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The term Uttarāyaṇa (commonly Uttarayan) is derived from two different Sanskrit words – "uttara" (North) and "ayana" (movement) – thus indicating a semantic of the northward movement of the Sun on the celestial sphere. This movement begins to occur a day after the winter solstice in December, which occurs around 22 December and continues for a six-month period through to the summer solstice around June 21 (dates vary). This difference is because the solstices continually precess at a rate of 50 arcseconds per year due to the precession of the equinoxes, i.e. this difference is the difference between the sidereal and tropical zodiacs. The Surya Siddhanta bridges this difference by juxtaposing the four solstitial and equinoctial points with four of the twelve boundaries of the rashis.[1]

The complement of Uttarayana is Dakshinayana, i.e. the period between Karka sankranti and Makara Sankranti as per the sidereal zodiac and between the Summer solstice and Winter solstice as per the tropical zodiac.[2]

Difference between Uttarayana and Makar Sankranti[edit]

There is a common misconception[3] that Makar Sankranti marks the beginning of Uttarayana. This is because at one point in time Sayana and Nirayana zodiac were the same. Every year sidereal and tropical equinoxes slide by 50 seconds due to axial precession, giving birth to Ayanamsha and causing Makar Sankranti to slide further.[citation needed] When equinox slides it will increase ayanamsha and Makar Sankranti will also slide. This misconception continues as there is not much difference between actual Uttarayana date which occurs a day after winter solstice (of Dec 21) when the sun makes the northward journey, and 14 January.[citation needed] However, the difference will be significant as equinoxes slide further. In 272 AD, Makar Sankranti was on 21 December. In 1000 AD, Makar Sankranti was on 31 December and now it falls on January 14. After 9000 years, Makar Sankranti will be in June. Then Makar Sankranti would mark the beginning of Dakshinayana. However Makar Sankranti still holds importance in Hindu rituals. All Drika Panchanga makers like mypanchang.com, datepanchang, janmabhumi panchang, rashtriya panchang [4] and Vishuddha Siddhanta Panjika use the position of the tropical sun to determine Uttarayana and Dakshinayana.[5]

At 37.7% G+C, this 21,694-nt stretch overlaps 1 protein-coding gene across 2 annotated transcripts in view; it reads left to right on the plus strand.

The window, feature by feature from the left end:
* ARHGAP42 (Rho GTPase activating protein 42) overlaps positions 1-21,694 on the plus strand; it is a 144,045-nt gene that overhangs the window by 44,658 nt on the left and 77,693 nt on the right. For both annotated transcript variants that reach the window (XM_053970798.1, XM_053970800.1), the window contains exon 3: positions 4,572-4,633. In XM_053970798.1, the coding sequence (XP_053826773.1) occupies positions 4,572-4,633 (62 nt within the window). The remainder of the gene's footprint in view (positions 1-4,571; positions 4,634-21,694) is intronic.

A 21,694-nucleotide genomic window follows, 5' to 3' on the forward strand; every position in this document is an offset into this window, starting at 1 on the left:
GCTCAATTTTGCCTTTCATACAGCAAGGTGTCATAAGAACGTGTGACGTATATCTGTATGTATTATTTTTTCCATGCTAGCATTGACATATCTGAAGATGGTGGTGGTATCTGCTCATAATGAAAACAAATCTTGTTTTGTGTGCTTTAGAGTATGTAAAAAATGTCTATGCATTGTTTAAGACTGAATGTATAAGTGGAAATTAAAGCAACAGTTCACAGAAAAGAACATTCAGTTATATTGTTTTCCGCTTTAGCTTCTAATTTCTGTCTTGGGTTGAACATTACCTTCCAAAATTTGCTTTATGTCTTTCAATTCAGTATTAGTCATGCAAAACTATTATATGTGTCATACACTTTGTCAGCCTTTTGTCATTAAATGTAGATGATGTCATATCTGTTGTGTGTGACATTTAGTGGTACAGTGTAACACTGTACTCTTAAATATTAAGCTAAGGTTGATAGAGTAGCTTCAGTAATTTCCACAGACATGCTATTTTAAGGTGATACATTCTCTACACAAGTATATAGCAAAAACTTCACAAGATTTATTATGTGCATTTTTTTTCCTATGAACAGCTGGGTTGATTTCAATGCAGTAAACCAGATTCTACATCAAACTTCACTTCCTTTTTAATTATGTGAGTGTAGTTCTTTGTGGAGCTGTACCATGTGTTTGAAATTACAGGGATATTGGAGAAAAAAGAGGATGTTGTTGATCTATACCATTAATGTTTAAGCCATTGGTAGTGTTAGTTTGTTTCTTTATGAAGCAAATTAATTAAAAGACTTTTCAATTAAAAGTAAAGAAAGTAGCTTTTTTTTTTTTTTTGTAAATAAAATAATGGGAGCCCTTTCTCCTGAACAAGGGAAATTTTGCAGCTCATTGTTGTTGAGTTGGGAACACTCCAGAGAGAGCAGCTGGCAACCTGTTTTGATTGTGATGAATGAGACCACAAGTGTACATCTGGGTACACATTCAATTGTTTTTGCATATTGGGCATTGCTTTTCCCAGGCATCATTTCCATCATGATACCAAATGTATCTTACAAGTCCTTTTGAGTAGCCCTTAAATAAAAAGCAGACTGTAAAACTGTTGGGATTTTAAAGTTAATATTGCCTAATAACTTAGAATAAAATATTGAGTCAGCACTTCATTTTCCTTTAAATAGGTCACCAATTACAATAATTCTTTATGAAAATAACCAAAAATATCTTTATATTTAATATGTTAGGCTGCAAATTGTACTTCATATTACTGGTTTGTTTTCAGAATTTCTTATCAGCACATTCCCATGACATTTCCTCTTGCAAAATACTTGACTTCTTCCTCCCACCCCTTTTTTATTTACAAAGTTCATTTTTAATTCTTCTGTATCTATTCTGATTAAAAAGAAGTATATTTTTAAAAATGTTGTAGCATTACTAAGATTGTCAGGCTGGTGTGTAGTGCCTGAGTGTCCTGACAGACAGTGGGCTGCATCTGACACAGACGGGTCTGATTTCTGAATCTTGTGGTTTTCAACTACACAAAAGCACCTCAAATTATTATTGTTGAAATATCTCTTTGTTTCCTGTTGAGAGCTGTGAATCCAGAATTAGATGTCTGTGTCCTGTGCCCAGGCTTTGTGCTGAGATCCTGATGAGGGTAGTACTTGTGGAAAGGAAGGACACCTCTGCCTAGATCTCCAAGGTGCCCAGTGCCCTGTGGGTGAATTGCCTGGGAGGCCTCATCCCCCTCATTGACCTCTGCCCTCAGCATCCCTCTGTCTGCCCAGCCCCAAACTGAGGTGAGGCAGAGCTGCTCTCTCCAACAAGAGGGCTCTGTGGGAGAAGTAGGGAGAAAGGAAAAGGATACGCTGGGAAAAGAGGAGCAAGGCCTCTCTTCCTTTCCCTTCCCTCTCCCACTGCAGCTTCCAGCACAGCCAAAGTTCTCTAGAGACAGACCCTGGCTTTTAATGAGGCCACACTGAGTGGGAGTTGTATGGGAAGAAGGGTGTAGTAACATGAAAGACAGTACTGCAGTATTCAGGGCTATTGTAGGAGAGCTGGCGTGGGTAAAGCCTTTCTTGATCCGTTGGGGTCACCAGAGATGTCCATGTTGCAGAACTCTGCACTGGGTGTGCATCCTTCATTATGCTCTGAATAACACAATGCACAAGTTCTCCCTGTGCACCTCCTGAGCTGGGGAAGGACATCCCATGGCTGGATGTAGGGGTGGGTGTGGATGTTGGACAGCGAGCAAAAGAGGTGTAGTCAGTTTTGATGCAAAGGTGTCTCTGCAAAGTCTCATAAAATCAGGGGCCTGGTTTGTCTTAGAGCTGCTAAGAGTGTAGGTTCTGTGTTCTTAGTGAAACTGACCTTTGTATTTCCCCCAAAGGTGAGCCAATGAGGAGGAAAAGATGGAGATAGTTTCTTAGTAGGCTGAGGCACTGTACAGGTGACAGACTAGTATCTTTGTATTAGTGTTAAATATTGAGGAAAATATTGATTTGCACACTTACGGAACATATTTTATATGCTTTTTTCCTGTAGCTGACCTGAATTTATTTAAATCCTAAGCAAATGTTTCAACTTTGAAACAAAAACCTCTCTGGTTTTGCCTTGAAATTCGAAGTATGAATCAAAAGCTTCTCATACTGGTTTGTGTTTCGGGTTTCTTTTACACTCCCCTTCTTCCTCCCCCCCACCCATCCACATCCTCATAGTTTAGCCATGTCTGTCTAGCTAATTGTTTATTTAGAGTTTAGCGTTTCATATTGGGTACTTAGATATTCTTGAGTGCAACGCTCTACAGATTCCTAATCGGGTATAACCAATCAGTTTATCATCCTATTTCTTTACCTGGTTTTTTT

Uttarayana in various treatises[edit]

Surya Siddhanta[edit]

Mayasura, the composer of Surya Siddhanta, defines Uttarayana, at the time of composition, as the period between the Makara Sankranti (which currently occurs around January 14) and Karka Sankranti (which currently occurs around July 16).[1][6] Lātadeva describes this as half revolutions of the Sun, using the terms Uttarayana and Dakshinayana to describe the "northern and southern progress" respectively.[7] Bal Gangadhar Tilak, a scholar and mathematician, proposes an alternative, early vedic definition of Uttarayana as starting from Vernal Equinox and ending with Autumnal Equinox.[8][9] This definition interprets the term "Uttara Ayana" as "northern movement" instead of "northward movement", i.e. as the movement of the Earth in the region North of the Equator. In support of this proposal, he points to another tradition that the Uttarayana is considered the daytime of the Gods residing at the North Pole which tradition makes sense only if we define Uttarayana as the period between the Vernal and Autumnal equinoxes (when there is Midnight Sun at the North Pole). Conversely, Dakshinaya is defined as the period between the Autumnal and Vernal Equinoxes, when there is midnight sun at the South Pole. This period is also referred to as Pitrayana (with the Pitrus (i.e. ancestors) being placed at the South Pole).